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Session 4

– Recap of Lectures 2 and 3

• Begin Module 1

– Summary

• Module 6

– The Voice of the Customer

• Module 5

– Understanding Who is the Customer

• Module 4

– Customer Focus

• Module 3

– Systems

• Module 2

– Recap of Lectures 2 and 3

• Module 1

Session 4

Rajiv Gupta
BITS Pilani
August 2014
Lecture 4

MMZG 522 Total Quality



Systems Thinking
Understanding Variation
Theory of Learning

• End of module 1

Session 4

– Deming’s 14 Points

– Deming’s System of Profound Knowledge including

• In lecture 3 we discussed

Recap of Lecture 3

– The role of leadership in implementing Quality
– How the implementation of Quality goes through a
false start before realization sets in about the true
meaning of the process
– The attributes of leadership and how these contribute
to the successful implementation
– What is meant by vision, mission, values etc.
– The difference between vision and shared vision

• In lecture 2 we discussed

Recap of Lecture 2




A system cannot exist without a purpose. but also what it should not do as well – A component of a system cannot have a purpose independent of the system it is a part of • Purpose: Supplier Suppli Sup plier pli SIPOC Model .8 7 Tests of processes. Assembly. – The purpose of the system defines the relationships among the system components – The purpose not only defines what the system should accomplish. costs 9 Consumer feedback Suppliers of materials and equipment Receipt and test Consumers of materials Production. methods. methods and steps undertaken to achieve the system objective • Example: a Pizza parlor System – Systems and the SIPOC Model • Begin Module 2 Session 4 Input Process Output Customer 10 Purpose 12 – Meet (and exceed) the needs of the customer – Provide the features and quality characteristics – Achieving the capabilities to provide the above two purposes • Purpose 11 – A system has to have a purpose. Inspection Design and Redesign Stage 0 Generation of ideas THE DEMING FLOW DIAGRAM – Process: Making pizza dough – Method: Rolling it by hand or feed it through a machine – Step: Dusting the work surface with cornmeal before rolling out the dough • Systems consist of a number of interacting components that work together to achieve a common purpose • There are several processes. machines.

in “My Life and My Work” 18 Is business good or bad according to the dictates of fate? Must we accept the conditions as inevitable? Business is good or bad as we make it so. Who wins? • In grocery stores in the U. The dairy department takes a hit.. or for manufacturing. but to the end of making money – and this because we have evolved a system of money that instead of being a convenient medium of exchange. The only reason for growing crops. Examples of Non-Alignment and Alignment Functional objectives unaligned with system purpose 17 16 Henry Ford I. He is not dependent on us. He is not an interruption of our work. He is not an outsider of our business. manufacturing (and customer satisfaction) takes a beating. and instead we have operations carried on. There is no other possible reason. is that people may keep warm. is at times a barrier to exchange.” – Customer Focus • Begin Module 3 Session 4 . but the low milk and eggs prices brings customers into the store and the overall sales increase. We are not doing him a favour by serving him. have clothing to wear. The cheaper material causes more rejects in manufacturing.S. He is the purpose of it. yet that reason is forced into the background. He is doing us a favour by giving us the opportunity to do so.13 Component objectives aligned with system purpose • End of module 2 Session 4 15 14 • Company wishes to reduce cost and asks purchasing to find cheaper materials. We are dependent on him. eggs and milk are typically sold at a loss (or minimal profit). not to the end of service. for mining. So although purchasing achieves its goal. and articles to use. Mohandas Karamchand Gandhi 1890 “A customer is the most important visitor on our premises. He is part of it.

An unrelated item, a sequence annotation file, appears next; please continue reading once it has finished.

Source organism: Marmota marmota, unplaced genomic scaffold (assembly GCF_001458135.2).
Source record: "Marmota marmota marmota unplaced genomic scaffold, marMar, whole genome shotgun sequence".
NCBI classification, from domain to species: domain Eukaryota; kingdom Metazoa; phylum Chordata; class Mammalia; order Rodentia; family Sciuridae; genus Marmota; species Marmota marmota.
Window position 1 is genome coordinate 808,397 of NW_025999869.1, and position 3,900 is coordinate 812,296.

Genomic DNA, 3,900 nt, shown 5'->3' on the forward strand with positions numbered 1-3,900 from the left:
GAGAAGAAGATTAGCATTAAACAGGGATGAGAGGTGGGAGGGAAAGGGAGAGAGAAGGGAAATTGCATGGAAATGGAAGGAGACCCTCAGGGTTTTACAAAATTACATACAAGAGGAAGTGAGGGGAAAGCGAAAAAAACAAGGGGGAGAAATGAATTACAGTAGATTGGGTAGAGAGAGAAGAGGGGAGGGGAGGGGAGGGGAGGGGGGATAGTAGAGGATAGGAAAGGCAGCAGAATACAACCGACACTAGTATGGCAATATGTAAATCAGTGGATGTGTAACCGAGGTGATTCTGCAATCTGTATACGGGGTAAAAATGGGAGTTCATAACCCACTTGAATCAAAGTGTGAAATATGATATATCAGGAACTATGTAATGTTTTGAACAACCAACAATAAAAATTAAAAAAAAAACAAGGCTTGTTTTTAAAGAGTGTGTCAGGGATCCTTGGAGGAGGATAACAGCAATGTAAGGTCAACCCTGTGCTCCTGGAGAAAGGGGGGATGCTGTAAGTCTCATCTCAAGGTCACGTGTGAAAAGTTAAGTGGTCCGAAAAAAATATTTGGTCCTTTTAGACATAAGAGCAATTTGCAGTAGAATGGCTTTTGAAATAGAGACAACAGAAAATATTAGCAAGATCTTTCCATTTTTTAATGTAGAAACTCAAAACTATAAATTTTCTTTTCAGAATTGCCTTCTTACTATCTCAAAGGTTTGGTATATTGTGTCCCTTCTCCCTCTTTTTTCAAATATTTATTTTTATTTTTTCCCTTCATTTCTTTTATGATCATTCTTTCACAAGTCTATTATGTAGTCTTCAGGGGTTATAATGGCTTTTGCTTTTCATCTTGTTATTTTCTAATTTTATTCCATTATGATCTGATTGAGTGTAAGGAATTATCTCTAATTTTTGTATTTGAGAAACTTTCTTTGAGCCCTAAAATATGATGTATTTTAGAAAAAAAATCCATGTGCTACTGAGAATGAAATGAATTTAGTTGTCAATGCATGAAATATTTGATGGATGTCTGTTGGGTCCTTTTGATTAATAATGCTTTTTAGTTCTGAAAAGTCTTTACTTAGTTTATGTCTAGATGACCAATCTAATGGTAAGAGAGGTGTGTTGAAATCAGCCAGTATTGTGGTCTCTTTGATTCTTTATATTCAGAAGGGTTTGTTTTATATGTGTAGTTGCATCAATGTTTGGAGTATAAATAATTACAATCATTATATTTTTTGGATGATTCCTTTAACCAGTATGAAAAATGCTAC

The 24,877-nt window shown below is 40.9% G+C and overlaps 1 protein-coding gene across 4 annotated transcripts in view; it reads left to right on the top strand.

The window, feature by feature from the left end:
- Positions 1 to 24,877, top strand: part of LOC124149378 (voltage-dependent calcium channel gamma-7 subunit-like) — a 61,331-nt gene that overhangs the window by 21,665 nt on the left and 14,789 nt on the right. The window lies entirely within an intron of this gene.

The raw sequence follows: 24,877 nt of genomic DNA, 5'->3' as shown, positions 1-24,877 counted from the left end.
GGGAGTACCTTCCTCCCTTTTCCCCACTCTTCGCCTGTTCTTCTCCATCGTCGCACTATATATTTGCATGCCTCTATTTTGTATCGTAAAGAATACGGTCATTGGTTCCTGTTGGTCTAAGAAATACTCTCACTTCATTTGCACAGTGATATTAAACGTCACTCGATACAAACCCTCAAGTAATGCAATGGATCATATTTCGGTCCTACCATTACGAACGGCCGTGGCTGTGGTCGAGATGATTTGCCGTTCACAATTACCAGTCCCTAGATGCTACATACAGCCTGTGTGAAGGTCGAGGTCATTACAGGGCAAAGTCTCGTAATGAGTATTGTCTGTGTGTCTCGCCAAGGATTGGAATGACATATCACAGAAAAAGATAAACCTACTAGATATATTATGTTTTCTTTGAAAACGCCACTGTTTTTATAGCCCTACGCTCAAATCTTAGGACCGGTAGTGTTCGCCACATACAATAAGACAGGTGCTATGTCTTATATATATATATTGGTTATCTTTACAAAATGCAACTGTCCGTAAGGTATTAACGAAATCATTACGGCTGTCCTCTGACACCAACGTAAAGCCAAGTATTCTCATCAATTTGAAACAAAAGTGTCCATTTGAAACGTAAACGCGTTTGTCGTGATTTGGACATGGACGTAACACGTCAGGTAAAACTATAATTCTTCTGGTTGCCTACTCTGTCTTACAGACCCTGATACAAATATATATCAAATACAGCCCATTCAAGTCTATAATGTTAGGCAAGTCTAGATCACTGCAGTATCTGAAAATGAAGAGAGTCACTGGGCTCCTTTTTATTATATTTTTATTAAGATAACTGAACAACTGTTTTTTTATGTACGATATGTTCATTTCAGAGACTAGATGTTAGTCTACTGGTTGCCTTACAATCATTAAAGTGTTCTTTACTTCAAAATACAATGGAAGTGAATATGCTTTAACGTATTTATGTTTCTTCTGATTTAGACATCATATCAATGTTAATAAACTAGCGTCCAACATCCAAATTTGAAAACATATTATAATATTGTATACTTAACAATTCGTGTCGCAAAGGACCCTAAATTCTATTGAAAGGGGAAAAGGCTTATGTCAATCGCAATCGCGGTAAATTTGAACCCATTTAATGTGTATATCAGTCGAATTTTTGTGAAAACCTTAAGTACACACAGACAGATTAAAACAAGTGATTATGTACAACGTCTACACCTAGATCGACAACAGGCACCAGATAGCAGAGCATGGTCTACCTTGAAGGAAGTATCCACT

21 20 19 ?? Understand the customer needs and combine with our ability to develop and produce products to satisfy and delight the Customers. We know what is best for the customer. Product Out Approach 24 23 22 • We did not understand what the customer really wanted • We felt that the customer might be better served by what we provided • We are in the business of providing a certain product or service – not custom products or services • The customer did not know what he/she really needed • The customer needs changed Why the Mismatch . in “My Life and My Work” Instead of giving attention to competitors or to demand. our prices are based on an estimate of what the largest possible number of people will want to pay. or can pay.What we provided that the customer did not need What we provided What the customer needed AND we provided What the customer needed that we did not provide What the customer needed Inverted Organizational Pyramid Henry Ford I. for what we have to sell. Customer-In Approach Products and services designed to our reqts with features that satisfy us.

• When fuel injection systems were developed. Examples of Product Out Approach 25 • When a company is more focused on its capability and its product line. electronic.• End of module 3 Session 4 27 26 • Manufacturers of wristwatches run the risk of running out of business today as the advent of cell phones has made wristwatches redundant. the carburetor manufacturers did not have any business left • Had they understood that their business was providing fuel in an appropriate fashion to provide vehicle movement and acceleration. This way they could adapt to whatever form the document took. they would have adapted to the new technology Examples of Product Out Approach 28 – How the product is received by them – When it reaches them – In what packaging it reaches them • Internal customers are people who are at the receiving end of what we produce • They need to do further processing to the product or service • Internal customers have their requirements in terms of Internal Customers – Internal customers are the next person who receives our work – External customers who pays/uses the product or service 30 29 • It is not easy to define who the customer is • There are both internal and external customers Who is the Customer? – Understanding who is the customer • Begin Module 4 Session 4 . etc. it loses sight of the customer need it satisfies (or does not satisfy) • The manufacturers of carburetors in cars thought they were in the business of making carburetors. except as jewelry • Wristwatch manufacturers need to ask what specific customer need are they satisfying in order to stay in business • Xerox realized in the 1990s that paper copies might become obsolete • So they redefined their mission by saying they were a “Document Company” instead of a copier company.